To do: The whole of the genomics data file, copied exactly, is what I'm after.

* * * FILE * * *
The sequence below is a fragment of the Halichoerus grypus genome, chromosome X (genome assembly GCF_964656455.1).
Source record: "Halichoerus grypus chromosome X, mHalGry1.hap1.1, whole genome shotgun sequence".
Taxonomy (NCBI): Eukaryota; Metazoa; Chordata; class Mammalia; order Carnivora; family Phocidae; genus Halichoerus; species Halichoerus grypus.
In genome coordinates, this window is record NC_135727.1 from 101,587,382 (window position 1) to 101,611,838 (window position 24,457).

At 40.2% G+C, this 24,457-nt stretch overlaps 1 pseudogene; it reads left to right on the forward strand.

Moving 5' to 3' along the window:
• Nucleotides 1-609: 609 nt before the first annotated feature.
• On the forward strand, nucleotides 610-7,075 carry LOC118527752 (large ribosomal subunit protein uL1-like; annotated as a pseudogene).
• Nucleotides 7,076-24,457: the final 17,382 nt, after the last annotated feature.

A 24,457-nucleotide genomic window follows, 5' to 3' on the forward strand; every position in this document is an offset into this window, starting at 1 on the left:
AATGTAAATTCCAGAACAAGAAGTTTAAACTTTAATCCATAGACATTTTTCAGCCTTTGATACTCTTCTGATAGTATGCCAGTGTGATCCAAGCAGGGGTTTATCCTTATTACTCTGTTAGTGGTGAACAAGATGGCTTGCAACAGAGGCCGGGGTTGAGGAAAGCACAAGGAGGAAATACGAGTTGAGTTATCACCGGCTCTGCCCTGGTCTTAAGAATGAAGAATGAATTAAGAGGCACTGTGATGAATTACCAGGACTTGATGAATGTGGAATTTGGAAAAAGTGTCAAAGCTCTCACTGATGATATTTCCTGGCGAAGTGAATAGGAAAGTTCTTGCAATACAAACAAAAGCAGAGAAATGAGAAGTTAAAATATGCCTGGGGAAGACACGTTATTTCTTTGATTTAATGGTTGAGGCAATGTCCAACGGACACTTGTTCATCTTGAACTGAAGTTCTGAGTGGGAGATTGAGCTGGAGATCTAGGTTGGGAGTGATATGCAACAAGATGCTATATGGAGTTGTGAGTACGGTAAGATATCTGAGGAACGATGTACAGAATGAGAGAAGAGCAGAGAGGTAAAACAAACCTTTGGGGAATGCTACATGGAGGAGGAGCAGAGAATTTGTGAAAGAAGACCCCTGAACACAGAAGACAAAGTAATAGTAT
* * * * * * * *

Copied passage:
The sequence below is a fragment of the Halichoerus grypus genome, chromosome X (genome assembly GCF_964656455.1).
Source record: "Halichoerus grypus chromosome X, mHalGry1.hap1.1, whole genome shotgun sequence".
Taxonomy (NCBI): Eukaryota; Metazoa; Chordata; class Mammalia; order Carnivora; family Phocidae; genus Halichoerus; species Halichoerus grypus.
In genome coordinates, this window is record NC_135727.1 from 101,587,382 (window position 1) to 101,611,838 (window position 24,457).

At 40.2% G+C, this 24,457-nt stretch overlaps 1 pseudogene; it reads left to right on the forward strand.

Moving 5' to 3' along the window:
• Nucleotides 1-609: 609 nt before the first annotated feature.
• On the forward strand, nucleotides 610-7,075 carry LOC118527752 (large ribosomal subunit protein uL1-like; annotated as a pseudogene).
• Nucleotides 7,076-24,457: the final 17,382 nt, after the last annotated feature.

A 24,457-nucleotide genomic window follows, 5' to 3' on the forward strand; every position in this document is an offset into this window, starting at 1 on the left:
AATGTAAATTCCAGAACAAGAAGTTTAAACTTTAATCCATAGACATTTTTCAGCCTTTGATACTCTTCTGATAGTATGCCAGTGTGATCCAAGCAGGGGTTTATCCTTATTACTCTGTTAGTGGTGAACAAGATGGCTTGCAACAGAGGCCGGGGTTGAGGAAAGCACAAGGAGGAAATACGAGTTGAGTTATCACCGGCTCTGCCCTGGTCTTAAGAATGAAGAATGAATTAAGAGGCACTGTGATGAATTACCAGGACTTGATGAATGTGGAATTTGGAAAAAGTGTCAAAGCTCTCACTGATGATATTTCCTGGCGAAGTGAATAGGAAAGTTCTTGCAATACAAACAAAAGCAGAGAAATGAGAAGTTAAAATATGCCTGGGGAAGACACGTTATTTCTTTGATTTAATGGTTGAGGCAATGTCCAACGGACACTTGTTCATCTTGAACTGAAGTTCTGAGTGGGAGATTGAGCTGGAGATCTAGGTTGGGAGTGATATGCAACAAGATGCTATATGGAGTTGTGAGTACGGTAAGATATCTGAGGAACGATGTACAGAATGAGAGAAGAGCAGAGAGGTAAAACAAACCTTTGGGGAATGCTACATGGAGGAGGAGCAGAGAATTTGTGAAAGAAGACCCCTGAACACAGAAGACAAAGTAATAGTAT